Results: Although some “fruit gurus” claim this will keep your berries fresh for 2 weeks, our berries didn’t have the same luck. By day 5 the fruits on the bottom were spoiling, no doubt from the weight of the others on top.

Next time, we’d be better off using a Pyrex dish with a lid as the fruit can be layered better. Getting the fruit out of the jar is also a hassle, especially if you want that perfect berry that’s at the bottom of the jar!

4. In a colander

Edible berries after one week: 5

Strawberries in a colander

How: Place the unwashed fresh strawberries into a colander and stash them in the fridge uncovered. Simple.

Results: The theory is that strawberries love plenty of air circulation all around and a colander allows for that. But it didn’t pan out well in our tests. Only 50% of the fruit made it to the end of week 1.

The exposed fruit will also take on other flavors from the fridge. If you have onions or other odorous produce nearby, they may taint the fruit.

5. Wash then store on a dry towel with damp towel on top

Edible berries after one week: 6

Strawberries in dish on a dry towel

How: We got this idea from our local strawberry supplier. Gently wash the strawberries in a bowl of water before drying with a tea towel. Store them in a single layer on a dry towel-lined dish, with a damp towel layered over the top.

Results: This option was quite effective at stopping the fruit from going off. 60% of the fruit survived which is a pass in any school!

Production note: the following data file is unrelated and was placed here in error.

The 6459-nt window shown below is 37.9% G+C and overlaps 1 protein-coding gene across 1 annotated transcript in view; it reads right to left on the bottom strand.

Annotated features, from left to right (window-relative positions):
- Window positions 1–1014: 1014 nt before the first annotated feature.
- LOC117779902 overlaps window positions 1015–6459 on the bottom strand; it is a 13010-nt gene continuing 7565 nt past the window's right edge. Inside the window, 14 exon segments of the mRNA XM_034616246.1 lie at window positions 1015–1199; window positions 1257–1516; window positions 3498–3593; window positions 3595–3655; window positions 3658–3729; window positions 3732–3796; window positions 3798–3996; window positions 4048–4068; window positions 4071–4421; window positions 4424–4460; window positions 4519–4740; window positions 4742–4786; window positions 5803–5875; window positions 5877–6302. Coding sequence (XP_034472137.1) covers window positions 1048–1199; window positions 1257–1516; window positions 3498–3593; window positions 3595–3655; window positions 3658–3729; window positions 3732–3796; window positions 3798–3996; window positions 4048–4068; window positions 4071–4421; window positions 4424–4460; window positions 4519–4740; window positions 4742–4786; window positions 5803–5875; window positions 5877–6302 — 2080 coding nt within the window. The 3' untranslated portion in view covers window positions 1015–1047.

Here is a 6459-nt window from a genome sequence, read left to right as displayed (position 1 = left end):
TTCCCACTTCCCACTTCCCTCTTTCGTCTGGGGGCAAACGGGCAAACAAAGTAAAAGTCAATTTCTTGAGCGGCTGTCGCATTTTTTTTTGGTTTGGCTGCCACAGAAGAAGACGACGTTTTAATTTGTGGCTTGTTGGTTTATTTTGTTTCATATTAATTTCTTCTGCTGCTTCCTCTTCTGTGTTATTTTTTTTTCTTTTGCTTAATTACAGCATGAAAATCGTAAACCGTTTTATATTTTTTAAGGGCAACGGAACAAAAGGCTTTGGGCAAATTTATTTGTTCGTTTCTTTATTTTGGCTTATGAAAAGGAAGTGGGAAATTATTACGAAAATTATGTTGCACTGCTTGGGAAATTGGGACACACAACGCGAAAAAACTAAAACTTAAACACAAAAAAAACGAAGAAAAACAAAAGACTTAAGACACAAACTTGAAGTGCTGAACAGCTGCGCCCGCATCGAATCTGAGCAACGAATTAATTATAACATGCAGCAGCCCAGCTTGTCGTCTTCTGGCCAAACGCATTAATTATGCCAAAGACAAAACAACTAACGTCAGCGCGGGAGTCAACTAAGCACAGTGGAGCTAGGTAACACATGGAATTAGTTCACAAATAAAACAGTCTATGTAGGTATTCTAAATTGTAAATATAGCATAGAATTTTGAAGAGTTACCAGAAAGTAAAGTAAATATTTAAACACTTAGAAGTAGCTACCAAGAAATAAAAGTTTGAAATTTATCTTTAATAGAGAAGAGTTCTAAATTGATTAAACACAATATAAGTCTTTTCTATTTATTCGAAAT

6. Rinsed and stored in original packaging

Edible berries after one week: 6

How: This is a popular method for storing strawberries as it’s easy and when you want to eat a berry, they’re already pre-washed. The mistake many make is to wash them in their container, give them a few seconds to drip dry, then place them in the fridge. The water will bring on water damage and mold much quicker this way. Instead, wash them in a bowl of water and fully dry with a towel before returning to their original packaging.

Results: Pre-washing the berries is a good storage method if you fully dry the fruit. It’s handy to be able to grab berries and eat them without washing. With 60% of the fruit edible, we were happy with this method.

The problem is that we lead busy lives and most of us probably won’t dry the fruit 100%. This opens the door for spoilage. If you’re going to use a method that involves wetting the fruit, then drying them fully is a must.

7. Unrinsed then stored with damp towel on top

Edible berries after one week: 6

Unrinsed stored with damp towel on top

How: Store them in a single layer on a dry towel-lined dish, with a damp towel layered over the top.

Results: Another 60% success rate shows that unrinsed berries will also store well.

8. Original packaging in refrigerator

Edible berries after one week: 7

Original packaging unwashed

How: Why go to the trouble of washing berries or moving them into another container if they stay just as fresh in their original container? We had to test it out. After all, keeping it simple is often the best way.